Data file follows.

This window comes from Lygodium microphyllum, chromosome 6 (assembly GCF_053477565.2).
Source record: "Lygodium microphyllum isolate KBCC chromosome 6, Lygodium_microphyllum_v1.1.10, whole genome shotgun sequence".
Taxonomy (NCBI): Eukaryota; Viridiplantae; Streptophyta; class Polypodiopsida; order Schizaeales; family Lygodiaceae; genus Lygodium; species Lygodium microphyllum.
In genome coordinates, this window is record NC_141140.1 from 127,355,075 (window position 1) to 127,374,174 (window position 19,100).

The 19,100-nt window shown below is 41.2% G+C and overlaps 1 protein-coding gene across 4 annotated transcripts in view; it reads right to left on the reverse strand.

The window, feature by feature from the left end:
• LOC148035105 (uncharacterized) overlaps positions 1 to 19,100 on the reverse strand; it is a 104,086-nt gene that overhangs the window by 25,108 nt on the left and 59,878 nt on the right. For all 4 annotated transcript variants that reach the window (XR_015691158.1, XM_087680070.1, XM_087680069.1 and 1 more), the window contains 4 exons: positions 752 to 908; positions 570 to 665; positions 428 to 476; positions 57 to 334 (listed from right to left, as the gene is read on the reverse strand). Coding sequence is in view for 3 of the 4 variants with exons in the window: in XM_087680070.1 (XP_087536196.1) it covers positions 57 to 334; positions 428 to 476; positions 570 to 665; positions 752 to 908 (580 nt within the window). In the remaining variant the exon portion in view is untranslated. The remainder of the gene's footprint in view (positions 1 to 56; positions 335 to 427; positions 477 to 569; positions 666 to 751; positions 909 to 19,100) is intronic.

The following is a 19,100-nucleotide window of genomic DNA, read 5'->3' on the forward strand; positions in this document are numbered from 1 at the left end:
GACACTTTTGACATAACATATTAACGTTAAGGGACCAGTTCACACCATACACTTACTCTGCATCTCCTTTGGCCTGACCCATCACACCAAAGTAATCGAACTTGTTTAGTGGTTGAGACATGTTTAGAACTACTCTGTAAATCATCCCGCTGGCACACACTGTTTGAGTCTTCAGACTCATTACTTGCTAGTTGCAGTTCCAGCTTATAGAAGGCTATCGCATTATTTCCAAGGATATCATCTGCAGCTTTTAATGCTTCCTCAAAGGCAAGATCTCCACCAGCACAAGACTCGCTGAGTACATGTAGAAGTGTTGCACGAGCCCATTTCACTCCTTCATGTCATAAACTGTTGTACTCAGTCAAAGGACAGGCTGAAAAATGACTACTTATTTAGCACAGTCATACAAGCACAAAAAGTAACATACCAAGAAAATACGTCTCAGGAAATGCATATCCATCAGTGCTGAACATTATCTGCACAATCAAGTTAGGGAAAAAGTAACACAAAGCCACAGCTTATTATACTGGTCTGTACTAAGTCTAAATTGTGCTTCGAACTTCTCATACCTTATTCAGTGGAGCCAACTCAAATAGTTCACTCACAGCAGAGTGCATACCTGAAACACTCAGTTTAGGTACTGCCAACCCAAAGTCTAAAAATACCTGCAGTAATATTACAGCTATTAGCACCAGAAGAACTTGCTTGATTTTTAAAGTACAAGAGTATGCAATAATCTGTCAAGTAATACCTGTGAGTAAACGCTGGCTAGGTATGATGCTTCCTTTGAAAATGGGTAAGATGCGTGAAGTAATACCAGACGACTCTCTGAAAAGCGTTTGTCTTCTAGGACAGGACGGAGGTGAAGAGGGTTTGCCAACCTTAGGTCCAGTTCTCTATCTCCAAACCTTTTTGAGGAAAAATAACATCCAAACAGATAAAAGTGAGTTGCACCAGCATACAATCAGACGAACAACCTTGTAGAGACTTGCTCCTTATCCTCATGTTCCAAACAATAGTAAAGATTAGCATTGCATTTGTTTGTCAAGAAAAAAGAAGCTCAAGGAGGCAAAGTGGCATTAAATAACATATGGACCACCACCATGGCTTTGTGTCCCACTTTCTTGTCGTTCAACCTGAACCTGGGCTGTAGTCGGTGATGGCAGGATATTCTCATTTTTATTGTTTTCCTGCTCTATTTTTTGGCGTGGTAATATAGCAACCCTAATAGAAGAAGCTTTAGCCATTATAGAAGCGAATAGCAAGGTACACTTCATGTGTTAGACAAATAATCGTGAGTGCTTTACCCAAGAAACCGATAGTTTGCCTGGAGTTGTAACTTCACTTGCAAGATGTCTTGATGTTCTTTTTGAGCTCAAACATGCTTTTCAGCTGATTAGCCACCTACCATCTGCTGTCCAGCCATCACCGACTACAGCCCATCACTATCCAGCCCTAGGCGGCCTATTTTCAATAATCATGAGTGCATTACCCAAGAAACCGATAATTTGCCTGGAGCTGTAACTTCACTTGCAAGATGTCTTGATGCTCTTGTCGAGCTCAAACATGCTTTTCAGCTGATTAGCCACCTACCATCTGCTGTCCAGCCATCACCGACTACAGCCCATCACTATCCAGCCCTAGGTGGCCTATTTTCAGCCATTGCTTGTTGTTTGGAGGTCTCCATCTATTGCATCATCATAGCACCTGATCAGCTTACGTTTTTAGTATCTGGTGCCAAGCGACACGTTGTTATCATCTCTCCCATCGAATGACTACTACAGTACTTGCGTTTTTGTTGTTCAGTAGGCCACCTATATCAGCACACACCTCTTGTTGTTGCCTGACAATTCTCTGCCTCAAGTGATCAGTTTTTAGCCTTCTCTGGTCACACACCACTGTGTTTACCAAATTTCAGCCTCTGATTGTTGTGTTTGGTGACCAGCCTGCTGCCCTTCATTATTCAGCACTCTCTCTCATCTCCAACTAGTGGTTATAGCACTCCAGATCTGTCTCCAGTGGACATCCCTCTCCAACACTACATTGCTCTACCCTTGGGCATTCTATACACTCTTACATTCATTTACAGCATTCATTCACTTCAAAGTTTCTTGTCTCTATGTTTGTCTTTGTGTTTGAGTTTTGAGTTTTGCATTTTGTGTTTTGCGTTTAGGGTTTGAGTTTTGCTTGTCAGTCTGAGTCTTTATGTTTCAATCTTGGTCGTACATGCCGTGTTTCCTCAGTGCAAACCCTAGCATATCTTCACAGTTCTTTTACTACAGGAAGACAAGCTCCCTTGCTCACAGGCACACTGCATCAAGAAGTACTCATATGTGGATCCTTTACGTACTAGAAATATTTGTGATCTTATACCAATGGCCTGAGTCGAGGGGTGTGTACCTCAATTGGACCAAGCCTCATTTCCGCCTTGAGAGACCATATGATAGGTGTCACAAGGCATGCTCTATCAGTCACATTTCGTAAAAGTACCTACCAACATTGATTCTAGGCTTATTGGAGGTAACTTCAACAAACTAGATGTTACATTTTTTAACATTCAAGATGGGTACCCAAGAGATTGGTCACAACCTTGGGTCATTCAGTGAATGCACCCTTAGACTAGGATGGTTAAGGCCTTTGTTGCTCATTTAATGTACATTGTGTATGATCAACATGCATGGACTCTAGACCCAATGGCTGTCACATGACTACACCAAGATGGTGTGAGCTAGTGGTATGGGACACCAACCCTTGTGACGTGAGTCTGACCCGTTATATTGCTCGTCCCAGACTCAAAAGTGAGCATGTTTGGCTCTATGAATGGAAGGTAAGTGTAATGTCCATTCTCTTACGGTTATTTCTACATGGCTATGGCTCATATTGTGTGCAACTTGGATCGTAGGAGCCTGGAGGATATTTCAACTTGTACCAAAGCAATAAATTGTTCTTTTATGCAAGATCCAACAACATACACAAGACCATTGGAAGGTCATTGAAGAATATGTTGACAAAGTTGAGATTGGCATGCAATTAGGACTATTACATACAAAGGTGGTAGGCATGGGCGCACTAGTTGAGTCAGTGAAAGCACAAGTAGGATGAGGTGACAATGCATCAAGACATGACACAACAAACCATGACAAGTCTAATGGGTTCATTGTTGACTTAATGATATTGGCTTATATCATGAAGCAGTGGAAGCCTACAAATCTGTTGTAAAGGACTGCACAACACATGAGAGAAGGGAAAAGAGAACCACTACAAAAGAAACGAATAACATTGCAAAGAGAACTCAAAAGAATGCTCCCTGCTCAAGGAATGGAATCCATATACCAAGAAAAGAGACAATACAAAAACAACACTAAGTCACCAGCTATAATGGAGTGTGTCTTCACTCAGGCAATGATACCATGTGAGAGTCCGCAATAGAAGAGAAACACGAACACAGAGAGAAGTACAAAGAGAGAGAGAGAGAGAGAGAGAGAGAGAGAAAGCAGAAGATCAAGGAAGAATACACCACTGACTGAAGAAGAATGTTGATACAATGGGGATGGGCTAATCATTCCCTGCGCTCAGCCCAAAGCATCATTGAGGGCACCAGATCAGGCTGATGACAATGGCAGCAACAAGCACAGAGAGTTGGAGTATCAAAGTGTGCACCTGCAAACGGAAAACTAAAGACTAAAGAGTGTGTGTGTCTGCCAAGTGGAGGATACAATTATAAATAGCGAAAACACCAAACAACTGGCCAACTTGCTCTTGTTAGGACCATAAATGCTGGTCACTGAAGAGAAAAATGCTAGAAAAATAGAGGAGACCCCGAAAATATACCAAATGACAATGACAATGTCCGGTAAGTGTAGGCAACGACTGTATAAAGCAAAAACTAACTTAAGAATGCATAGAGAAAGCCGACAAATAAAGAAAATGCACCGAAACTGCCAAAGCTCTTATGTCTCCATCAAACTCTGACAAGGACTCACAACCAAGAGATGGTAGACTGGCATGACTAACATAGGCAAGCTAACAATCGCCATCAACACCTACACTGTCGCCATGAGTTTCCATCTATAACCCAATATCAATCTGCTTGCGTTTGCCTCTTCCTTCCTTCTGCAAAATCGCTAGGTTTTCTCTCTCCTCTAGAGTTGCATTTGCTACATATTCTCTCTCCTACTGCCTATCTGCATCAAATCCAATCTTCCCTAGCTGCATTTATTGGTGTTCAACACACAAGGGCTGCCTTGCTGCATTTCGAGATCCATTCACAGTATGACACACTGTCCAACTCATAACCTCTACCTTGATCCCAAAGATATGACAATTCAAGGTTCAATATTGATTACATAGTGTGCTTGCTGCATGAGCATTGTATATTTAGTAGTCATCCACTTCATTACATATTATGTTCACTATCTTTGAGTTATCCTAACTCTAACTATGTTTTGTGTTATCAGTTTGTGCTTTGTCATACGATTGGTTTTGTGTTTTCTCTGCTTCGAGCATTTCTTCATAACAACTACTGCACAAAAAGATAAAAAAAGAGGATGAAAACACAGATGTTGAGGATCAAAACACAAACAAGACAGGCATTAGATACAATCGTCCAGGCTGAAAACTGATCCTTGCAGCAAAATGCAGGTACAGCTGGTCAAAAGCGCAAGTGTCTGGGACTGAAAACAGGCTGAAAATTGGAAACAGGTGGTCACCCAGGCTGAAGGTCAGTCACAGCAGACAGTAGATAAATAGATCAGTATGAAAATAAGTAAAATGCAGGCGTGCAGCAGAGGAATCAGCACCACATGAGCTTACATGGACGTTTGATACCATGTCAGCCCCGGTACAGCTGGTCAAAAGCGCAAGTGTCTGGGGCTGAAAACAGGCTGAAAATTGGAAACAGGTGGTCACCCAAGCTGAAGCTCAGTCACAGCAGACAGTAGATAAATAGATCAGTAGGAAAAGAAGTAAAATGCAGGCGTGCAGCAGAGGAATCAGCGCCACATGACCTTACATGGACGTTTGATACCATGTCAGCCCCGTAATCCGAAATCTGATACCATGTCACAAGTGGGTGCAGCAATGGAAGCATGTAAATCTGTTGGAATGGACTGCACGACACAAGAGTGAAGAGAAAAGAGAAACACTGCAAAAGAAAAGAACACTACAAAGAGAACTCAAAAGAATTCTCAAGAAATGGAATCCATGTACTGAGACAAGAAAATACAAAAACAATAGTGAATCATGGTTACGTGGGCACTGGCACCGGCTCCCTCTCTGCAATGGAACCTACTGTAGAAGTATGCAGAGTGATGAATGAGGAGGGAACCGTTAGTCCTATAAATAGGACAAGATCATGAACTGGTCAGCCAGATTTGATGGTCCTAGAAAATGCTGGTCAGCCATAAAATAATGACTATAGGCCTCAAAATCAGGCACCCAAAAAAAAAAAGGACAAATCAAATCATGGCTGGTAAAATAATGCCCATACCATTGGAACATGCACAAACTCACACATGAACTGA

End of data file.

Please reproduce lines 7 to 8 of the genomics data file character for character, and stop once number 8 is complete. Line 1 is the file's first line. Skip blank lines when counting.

• LOC148035105 (uncharacterized) overlaps positions 1 to 19,100 on the reverse strand; it is a 104,086-nt gene that overhangs the window by 25,108 nt on the left and 59,878 nt on the right. For all 4 annotated transcript variants that reach the window (XR_015691158.1, XM_087680070.1, XM_087680069.1 and 1 more), the window contains 4 exons: positions 752 to 908; positions 570 to 665; positions 428 to 476; positions 57 to 334 (listed from right to left, as the gene is read on the reverse strand). Coding sequence is in view for 3 of the 4 variants with exons in the window: in XM_087680070.1 (XP_087536196.1) it covers positions 57 to 334; positions 428 to 476; positions 570 to 665; positions 752 to 908 (580 nt within the window). In the remaining variant the exon portion in view is untranslated. The remainder of the gene's footprint in view (positions 1 to 56; positions 335 to 427; positions 477 to 569; positions 666 to 751; positions 909 to 19,100) is intronic.

The following is a 19,100-nucleotide window of genomic DNA, read 5'->3' on the forward strand; positions in this document are numbered from 1 at the left end: